When folks ask “are we in a bubble?” there are a lot of factors that I explain which essentially lead tot he answer “Not likely.” But one big one is that rents are outpacing or staying on par with mortgages. At the end of the day a roof over your head is just that, which means potential homebuyers who can qualify for a loan are willing to pay in a mortgage what they will pay in rental income. After all, with few exceptions, owning a home is generally more advantageous than renting.

Condos and townhomes will become more of a seller’s market than in recent years

Many well qualified buyers who are tired of being outbid on a single family home, may begin to consider the townhome or condo market. After all, there is 2.5 months inventory of condos as opposed to less than half of a month in single family homes. And, sellers take note: condo inventory has shrunk in recent months as well which is making it a much better time to sell if you are thinking of moving on. Additionally, buying a single family under $500,000 in many Portland neighborhoods is becoming nearly impossible but is very approachable when considering attached or condo style homes, making them a solid investment and home for someone who values location and condition over lot, size, and independent walls.

Big takeaways

It’s not getting cheaper for buyers here in Portland and our housing stock is limited. We need to build more—likely increasing density and building upward—if we want to decrease the housing shortage. Rock bottom interest rates are probably a thing of the recent past but they are not so high yet that it should prevent buyers from purchasing a home. Sellers: it is still a great time to sell to unlock all the equity in your home by selling but be sure to price aggressively rather than overshoot the market—a hot market does not mean buyers will pay anything if they don’t perceive that your home deserves it. Overall, 2022 looks to be another busy year in real estate!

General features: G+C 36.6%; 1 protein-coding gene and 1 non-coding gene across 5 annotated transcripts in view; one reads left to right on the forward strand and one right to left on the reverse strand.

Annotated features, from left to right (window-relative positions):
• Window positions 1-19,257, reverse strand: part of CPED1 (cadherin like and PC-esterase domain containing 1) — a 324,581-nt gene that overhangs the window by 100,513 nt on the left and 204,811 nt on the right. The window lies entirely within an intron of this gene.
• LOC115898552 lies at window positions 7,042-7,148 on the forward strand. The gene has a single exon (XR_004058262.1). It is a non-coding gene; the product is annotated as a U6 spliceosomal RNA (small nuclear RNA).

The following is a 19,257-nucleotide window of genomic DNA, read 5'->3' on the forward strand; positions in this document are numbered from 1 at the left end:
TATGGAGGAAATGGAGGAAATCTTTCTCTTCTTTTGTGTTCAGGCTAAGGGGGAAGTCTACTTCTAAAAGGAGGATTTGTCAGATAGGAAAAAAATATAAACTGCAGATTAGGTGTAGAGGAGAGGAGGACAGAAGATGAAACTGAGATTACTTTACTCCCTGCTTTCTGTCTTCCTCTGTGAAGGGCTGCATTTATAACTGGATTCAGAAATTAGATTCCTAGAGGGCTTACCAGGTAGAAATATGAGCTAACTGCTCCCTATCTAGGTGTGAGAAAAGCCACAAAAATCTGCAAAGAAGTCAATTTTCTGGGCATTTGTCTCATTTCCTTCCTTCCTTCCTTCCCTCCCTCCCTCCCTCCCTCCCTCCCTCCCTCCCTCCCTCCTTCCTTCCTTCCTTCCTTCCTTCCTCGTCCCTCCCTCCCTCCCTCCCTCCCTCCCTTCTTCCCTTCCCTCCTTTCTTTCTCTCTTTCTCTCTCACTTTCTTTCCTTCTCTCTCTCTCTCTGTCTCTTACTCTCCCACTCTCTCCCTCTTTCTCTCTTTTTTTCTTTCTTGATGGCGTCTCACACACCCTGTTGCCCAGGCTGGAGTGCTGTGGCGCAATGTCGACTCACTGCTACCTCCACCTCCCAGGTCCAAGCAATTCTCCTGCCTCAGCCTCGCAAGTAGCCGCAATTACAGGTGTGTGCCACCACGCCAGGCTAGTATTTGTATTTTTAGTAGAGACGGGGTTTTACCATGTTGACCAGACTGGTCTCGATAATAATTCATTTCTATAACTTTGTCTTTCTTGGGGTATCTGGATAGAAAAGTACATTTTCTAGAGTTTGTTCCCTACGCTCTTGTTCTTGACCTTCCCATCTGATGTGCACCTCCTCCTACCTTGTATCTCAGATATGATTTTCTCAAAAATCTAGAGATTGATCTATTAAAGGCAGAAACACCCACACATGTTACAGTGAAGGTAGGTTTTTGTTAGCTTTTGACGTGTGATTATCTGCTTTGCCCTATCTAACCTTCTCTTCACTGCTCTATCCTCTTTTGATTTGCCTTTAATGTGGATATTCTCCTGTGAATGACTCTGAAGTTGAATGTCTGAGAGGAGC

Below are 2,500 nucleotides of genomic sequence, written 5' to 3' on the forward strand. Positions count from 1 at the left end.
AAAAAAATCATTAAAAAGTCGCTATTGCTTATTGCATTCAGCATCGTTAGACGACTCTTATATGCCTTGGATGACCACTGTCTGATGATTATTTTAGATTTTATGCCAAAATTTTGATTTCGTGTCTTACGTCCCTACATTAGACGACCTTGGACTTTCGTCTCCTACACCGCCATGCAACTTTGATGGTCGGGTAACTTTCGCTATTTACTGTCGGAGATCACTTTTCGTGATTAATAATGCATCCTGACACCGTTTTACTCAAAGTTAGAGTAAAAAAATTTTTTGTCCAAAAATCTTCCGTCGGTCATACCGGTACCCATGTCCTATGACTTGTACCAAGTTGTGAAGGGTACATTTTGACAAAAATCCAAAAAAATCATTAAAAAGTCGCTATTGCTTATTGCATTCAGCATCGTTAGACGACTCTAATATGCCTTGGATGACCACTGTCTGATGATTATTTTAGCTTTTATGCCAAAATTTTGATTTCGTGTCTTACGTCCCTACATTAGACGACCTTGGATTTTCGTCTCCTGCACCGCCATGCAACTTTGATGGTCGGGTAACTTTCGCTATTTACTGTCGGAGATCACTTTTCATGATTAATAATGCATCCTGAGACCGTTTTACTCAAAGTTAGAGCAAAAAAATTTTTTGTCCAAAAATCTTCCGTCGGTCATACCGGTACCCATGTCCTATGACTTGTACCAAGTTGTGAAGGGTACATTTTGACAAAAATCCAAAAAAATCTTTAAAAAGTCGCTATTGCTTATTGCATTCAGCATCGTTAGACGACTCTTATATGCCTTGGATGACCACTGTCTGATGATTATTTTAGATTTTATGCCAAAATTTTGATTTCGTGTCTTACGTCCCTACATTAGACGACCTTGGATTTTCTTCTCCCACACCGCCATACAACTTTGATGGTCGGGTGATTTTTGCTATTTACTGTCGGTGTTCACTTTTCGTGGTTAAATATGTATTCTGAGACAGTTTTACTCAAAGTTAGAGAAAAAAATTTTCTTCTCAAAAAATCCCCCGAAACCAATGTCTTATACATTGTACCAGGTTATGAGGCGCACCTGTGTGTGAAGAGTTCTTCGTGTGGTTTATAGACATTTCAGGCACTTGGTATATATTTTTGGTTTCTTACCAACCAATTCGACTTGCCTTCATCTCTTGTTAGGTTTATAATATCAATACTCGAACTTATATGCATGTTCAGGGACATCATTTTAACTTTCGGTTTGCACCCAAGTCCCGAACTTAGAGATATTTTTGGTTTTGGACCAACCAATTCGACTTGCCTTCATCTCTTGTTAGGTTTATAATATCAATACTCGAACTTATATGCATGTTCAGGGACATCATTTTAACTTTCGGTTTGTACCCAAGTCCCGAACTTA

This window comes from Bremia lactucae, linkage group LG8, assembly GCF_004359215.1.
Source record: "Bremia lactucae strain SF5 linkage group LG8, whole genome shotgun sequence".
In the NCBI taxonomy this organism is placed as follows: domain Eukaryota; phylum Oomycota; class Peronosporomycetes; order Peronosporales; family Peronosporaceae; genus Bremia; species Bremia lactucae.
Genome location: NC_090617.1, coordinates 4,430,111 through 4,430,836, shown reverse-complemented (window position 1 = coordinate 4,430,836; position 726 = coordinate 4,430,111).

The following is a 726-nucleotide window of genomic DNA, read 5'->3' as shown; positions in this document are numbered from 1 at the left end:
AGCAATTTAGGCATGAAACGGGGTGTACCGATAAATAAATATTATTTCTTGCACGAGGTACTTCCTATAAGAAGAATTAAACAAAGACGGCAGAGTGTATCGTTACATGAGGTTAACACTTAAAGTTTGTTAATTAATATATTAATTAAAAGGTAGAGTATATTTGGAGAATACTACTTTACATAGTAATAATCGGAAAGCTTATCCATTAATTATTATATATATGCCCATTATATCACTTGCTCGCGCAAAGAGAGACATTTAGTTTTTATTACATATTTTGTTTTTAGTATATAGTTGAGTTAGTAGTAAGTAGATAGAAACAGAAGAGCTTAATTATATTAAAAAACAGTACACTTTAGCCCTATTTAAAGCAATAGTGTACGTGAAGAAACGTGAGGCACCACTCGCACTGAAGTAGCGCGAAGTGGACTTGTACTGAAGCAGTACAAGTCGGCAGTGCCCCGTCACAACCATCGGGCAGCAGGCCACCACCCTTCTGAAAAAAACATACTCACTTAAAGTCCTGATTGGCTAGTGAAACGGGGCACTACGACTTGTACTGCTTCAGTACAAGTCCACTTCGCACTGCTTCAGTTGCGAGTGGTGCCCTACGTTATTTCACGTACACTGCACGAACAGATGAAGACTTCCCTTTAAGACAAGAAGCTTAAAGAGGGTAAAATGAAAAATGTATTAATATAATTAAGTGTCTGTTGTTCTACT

If you have questions about what is to come, please reach out; I am always happy to help!


Crafting a Strong Offer: Bidding Wars Explained

Most buyers think that the winning offer in a bidding war is simply the highest dollar amount. It’s not uncommon for me to hear first time home buyer clients say that they often feel perplexed with how to choose a price and rise to the top, that it feels like throwing a dart at a dartboard and hoping for the best. However, price is rarely the only factor and a good agent will spend quite a bit of time gathering information from a variety of sources in order to narrow down what it will take to craft a strong offer. I often advise my buyers to think like a seller. Sellers are not just enticed by a high price; they are also always considering the strength of the offer as well. After all, an offer that does not close is not only worthless but it actually hurts the sale overall because it is unlikely you will ever get all those other offers back. So, how does a listing agent advise their clients on the strength of an offer and how can you make your offer communicate to that seller that you are the most committed and strong offer? Examine these factors:


Inspection is the most common point at which a buyer terminates the sale agreement. Sellers are very nervous during this part of the process and when they look over multiple offers, they are looking for points where the buyers have shown a commitment to the property as well as fewer opportunities for the buyer to find problems and back out. Of course, buyers want to protect themselves against expensive unknown repairs and costs. However, you should know that some competing offers may waive certain elements of the inspection or the inspection all together. This is fairly risky for a buyer to do and many aren’t willing to completely waive the inspection contingency but many use other tactics to get close. Have you considered shortening the inspection period contingency to 6 or 7 days? Have you considered which inspections are vital to this home? Perhaps, eliminate those that seem excessive. A savvy buyer’s agent will also–with the client’s permission–write that buyer will not ask for specific kinds of repairs or credits. Any combination of these terms can strengthen your offer and give you a leg up when other parts of your offer are not as strong. I must put a big BUYER BEWARE sticker on this one. Inspections are an important factor in protecting you from purchasing a home with problems you may not want to deal with. However, there are ways to demonstrate your commitment to the home while still protecting yourself from catastrophe. Ask your agent to go into more detail about how to carefully deploy these strategies.